Vyas, Nikhil (2002) Polyolefin elastomer blends as an alternative to poly(vinyl chloride) flooring. Masters thesis, Concordia University.
Poly(vinyl chloride) (PVC) flooring products in the form of flexible sheets and tiles dominate the resilient flooring market. These flooring products are produced by calendering compounds based on vinyl chloride-vinyl acetate copolymer filled with calcium carbonate, essentially with plasticizers and other additives. Plasticizers have become matter of concern from indoor air quality (IAQ) point of view as they are suspected to be the one of the sources of volatile organic compound (VOC) emissions, considered harmful to human health. In the research work reported here, polyolefin elastomers (POE) filled with calcium carbonate filler are prepared and their mechanical properties are evaluated as an alternative to poly(vinyl chloride), PVC matrix for flooring products. POEs are olefin copolymers synthesized using metallocene technology and does not require plasticizers for processing, yet can provide similar flexibility to the finished product as that of plasticized PVC. Also, POE can incorporate relatively higher amounts of post consumer polyethylene (PC-PE) while maintaining adequate properties. The POE used in this study is Engage-8440, which is an ethylene-octene copolymer. Two types of PC-PE are studied in this research: the first one is a 50-50 mixture of linear low density polyethylene (LLDPE) and low density polyethylene (LDPE) and the second is a high density polyethylene (HDPE). The mechanical and thermal properties, as well as the technique is used to study the difference in thermal properties of the two recycled resins. Further, heat and UV stabilizers are added and the tensile properties of POE/PC-PE blend composites are tested for accelerated weathering effects. As a result of the present study, an alternative flooring material is attempted with appreciable properties, such as Young's modulus, tensile strength at break and yield point, elongation at break, impact, hardness and static load limit values.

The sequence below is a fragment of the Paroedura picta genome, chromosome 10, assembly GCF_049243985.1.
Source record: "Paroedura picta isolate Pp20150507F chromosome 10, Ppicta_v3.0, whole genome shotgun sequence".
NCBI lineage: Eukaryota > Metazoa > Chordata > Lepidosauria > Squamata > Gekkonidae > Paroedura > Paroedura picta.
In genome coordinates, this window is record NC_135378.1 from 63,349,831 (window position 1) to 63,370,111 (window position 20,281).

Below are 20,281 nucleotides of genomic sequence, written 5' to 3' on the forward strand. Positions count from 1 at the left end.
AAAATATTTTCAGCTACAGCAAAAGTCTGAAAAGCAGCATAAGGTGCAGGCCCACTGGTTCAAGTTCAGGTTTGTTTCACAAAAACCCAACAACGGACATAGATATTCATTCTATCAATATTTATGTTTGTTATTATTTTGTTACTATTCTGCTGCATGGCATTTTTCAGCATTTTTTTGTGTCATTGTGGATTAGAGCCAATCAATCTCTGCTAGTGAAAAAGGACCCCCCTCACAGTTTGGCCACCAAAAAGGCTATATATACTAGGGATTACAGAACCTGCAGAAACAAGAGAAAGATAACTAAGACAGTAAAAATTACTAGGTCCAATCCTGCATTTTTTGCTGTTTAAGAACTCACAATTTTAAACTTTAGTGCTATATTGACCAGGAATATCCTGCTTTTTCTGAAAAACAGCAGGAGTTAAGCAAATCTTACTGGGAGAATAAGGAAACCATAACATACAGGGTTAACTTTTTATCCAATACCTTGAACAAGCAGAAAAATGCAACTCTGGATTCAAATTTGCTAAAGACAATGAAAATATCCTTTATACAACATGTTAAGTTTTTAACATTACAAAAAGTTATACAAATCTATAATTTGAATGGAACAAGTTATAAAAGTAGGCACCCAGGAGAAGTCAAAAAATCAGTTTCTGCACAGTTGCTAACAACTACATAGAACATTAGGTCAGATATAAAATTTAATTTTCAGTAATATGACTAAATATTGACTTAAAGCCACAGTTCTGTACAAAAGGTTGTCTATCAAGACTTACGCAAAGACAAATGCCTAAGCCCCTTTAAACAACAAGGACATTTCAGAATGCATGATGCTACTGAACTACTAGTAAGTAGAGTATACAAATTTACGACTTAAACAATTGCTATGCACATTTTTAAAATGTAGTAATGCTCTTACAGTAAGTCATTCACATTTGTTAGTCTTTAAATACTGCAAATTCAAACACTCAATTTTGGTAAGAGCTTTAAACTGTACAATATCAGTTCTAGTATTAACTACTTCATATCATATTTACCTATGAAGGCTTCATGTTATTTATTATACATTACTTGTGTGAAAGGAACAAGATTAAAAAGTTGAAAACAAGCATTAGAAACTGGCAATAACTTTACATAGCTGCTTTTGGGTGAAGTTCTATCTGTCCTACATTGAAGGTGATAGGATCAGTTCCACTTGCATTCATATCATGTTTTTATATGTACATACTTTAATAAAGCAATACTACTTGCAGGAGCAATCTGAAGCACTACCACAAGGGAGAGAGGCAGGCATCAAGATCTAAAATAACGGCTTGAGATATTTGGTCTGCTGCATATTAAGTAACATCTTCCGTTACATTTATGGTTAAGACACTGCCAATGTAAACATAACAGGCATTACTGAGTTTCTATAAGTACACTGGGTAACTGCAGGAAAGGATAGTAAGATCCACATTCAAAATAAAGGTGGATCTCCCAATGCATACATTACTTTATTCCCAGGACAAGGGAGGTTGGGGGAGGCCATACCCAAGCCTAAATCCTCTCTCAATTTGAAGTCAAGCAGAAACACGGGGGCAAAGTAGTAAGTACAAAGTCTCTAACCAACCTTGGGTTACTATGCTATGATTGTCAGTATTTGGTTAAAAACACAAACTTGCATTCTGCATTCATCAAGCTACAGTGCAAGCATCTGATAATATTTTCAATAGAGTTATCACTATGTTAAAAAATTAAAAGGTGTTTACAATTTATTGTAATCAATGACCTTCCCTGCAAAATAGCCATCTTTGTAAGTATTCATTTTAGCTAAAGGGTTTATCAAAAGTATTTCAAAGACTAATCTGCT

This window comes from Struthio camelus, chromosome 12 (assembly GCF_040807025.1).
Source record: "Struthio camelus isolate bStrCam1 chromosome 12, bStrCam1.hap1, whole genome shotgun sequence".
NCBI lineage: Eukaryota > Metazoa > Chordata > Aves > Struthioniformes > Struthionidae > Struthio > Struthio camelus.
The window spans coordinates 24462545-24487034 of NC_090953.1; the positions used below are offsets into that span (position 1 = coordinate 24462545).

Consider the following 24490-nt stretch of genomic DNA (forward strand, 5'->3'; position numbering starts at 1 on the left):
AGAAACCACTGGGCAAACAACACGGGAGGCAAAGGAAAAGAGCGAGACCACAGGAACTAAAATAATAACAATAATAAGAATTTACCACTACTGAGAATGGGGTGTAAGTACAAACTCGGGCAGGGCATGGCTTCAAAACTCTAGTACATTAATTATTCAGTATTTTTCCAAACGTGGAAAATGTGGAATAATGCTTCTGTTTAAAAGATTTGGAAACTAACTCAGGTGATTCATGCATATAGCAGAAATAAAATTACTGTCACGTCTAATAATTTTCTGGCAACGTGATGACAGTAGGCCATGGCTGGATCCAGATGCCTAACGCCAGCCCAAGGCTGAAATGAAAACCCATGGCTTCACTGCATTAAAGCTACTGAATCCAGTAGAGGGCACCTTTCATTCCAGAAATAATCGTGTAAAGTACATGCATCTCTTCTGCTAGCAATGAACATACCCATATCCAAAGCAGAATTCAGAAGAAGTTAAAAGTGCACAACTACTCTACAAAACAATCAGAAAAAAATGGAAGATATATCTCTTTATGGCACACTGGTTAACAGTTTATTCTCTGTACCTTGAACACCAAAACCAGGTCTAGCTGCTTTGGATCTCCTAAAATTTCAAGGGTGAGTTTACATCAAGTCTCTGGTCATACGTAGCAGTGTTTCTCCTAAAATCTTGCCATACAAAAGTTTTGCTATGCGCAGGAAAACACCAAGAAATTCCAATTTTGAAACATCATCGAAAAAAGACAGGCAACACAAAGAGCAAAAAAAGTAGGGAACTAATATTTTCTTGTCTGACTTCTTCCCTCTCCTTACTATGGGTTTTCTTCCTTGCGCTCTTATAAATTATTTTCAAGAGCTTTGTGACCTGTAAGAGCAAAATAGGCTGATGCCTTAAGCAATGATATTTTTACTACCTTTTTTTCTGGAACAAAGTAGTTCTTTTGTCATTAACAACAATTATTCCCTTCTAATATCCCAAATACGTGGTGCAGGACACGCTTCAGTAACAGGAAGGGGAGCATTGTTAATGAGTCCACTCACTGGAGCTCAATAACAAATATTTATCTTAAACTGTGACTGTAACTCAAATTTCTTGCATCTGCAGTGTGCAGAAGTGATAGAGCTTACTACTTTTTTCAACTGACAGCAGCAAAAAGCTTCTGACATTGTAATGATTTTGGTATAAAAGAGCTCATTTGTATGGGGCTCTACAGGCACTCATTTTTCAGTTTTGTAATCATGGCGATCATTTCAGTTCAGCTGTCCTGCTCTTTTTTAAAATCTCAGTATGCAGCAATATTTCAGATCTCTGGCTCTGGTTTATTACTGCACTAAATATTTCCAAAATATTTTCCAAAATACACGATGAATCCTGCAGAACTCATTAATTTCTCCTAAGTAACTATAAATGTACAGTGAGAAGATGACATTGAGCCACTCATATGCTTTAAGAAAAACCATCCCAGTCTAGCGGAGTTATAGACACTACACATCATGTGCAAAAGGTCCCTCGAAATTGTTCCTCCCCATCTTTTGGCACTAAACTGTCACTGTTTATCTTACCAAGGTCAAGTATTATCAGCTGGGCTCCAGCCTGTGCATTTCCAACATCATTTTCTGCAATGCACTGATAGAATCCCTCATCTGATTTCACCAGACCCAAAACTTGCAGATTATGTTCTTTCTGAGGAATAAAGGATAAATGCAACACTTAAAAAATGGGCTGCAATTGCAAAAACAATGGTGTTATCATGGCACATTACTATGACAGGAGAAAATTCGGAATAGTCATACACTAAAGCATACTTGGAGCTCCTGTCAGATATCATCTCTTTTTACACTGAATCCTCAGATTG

|Divisions:||Concordia University > Faculty of Engineering and Computer Science > Building, Civil and Environmental Engineering|
|Item Type:||Thesis (Masters)|
|Pagination:||xix, 131 leaves : ill. c29 cm.|
|Degree Name:||Theses (M.A.Sc.)|
|Program:||Building, Civil and Environmental Engineering|
|Thesis Supervisor(s):||Feldman, Dorel|
|Deposited By:||Concordia University Libraries|
|Deposited On:||27 Aug 2009 17:23|
|Last Modified:||04 Nov 2016 19:46|
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